Hulton Archive/Getty Images
Mickey Rooney and Ava Gardner in 1942.
The story of how MGM and its father figure, Louis B. Mayer, tried to keep Mickey and Judy kids forever and out of trouble would make an astonishing movie. There is only one drawback to the plan: No one now can match or understand the ferocious acting-out dynamic of all three parties. Mayer may have hoped that the vast sexual energy in both kids might be married off, but Mickey became a serial marrier. He started with Ava Gardner, who was nowhere near a star yet and was four inches taller than he was. He moved on to Martha Vickers, who is Carmen Sternwood in The Big Sleep, the nymph who tries to sit down in Bogart’s lap while he’s still standing up. The mere idea of Mickey and Martha together (1949-52) tends to eclipse the nuclear testing that was so popular at that time. I know, that’s excessive and vulgar, but we are talking about Mickey Rooney.
Anyone would have anticipated that the Mick would burn out. By about 1950, the generation of child stars he had grown up with were looking for careers in stockbroking and settled marriages. Judy was cracking up, but Shirley Temple, Freddie Bartholomew, Deanna Durbin and Jackie Cooper were all facing up to reality. Rooney went broke—god knows what happened to his money. He should have subsided, or come to a bad end. He never stopped. Only a few years ago, I was driving in rural Oregon and came to a settlement, with a casino and dinner theatre, and there he was doing one of his shows.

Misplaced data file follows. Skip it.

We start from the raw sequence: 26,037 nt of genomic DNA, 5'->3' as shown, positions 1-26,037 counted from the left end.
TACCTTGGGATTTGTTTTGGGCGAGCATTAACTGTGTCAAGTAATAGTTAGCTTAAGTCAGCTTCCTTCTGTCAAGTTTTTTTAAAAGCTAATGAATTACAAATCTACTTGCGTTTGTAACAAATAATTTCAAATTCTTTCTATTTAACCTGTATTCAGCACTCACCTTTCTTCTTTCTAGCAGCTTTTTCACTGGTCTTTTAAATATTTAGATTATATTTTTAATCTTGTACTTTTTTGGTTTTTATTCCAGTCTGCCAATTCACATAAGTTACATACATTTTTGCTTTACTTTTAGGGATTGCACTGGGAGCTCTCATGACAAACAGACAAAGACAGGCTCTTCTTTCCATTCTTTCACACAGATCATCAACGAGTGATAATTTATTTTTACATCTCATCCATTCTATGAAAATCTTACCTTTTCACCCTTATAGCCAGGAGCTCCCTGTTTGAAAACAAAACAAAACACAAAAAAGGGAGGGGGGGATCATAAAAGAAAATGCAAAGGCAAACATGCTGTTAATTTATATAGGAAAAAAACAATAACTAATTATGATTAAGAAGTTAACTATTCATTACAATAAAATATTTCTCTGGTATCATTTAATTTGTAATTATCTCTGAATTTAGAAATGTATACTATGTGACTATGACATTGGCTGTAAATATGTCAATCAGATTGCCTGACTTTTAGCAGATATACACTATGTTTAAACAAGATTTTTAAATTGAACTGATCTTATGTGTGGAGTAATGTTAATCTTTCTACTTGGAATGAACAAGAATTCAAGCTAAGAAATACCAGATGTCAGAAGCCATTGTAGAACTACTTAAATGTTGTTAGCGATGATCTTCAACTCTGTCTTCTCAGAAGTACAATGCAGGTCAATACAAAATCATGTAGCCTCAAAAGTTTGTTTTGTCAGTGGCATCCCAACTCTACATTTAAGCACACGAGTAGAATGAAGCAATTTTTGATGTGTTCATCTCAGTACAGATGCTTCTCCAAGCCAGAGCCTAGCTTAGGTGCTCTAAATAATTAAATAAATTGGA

That view of his undying thunderstorm could be amused and patronizing, so let me just say to those who hardly knew him and who lack the time to track down everything he did—he has 340 credits on IMDb—try these (going back in time):
Express Newspapers/Getty Images
Rooney in 1971.
Carroll Ballard’s The Black Stallion is a film that never fails with audiences. One reason why is that after the lyrical stuff on the island with the horse and the boy, the story moves on to horse-racing where Mick is the trainer who teaches the boy to be a jockey on the Black for the big race. It is one of the finest tributes to education in American cinema.
In 1957, for the big screen, he was the lead in Don Siegel’s Baby Face Nelson—brilliant, hilarious, demonic; and in the same year, on the small screen, directed by John Frankenheimer from a Rod Serling script, he did The Comedian for Playhouse 90—monstrous, inspired, terrifying.
Last, let it be first. In the Max Reinhart film of A MidsummerNight’s Dream, made at Warner Brothers in 1936, he was Puck. Many years ago, an English critic said of that performance, “Rooney seems inhuman, he moves like mist or water, his body is burnished by the extraordinary light, and his gurgling laugh is ghostly and enchanting.” Let that stand.
One co-star in the Dream was Olivia de Havilland, and she is still alive and (I hope) very well (she is the last female star from that era). I’m not sure if they met during the filming, but it’s pretty and tempting to picture the two of them together—Mickey sixteen, Olivia nineteen—with her offering him advice to calm down, behave and think of his career, while knowing that he was not going to do one damn thing she told him.
We’ll all miss you Mr. Rooney – but we’ll see you at the movies.
Tim, Kelly, Carroll, Doug, Caleb, Fred, Tom … and all your Black Stallion friends!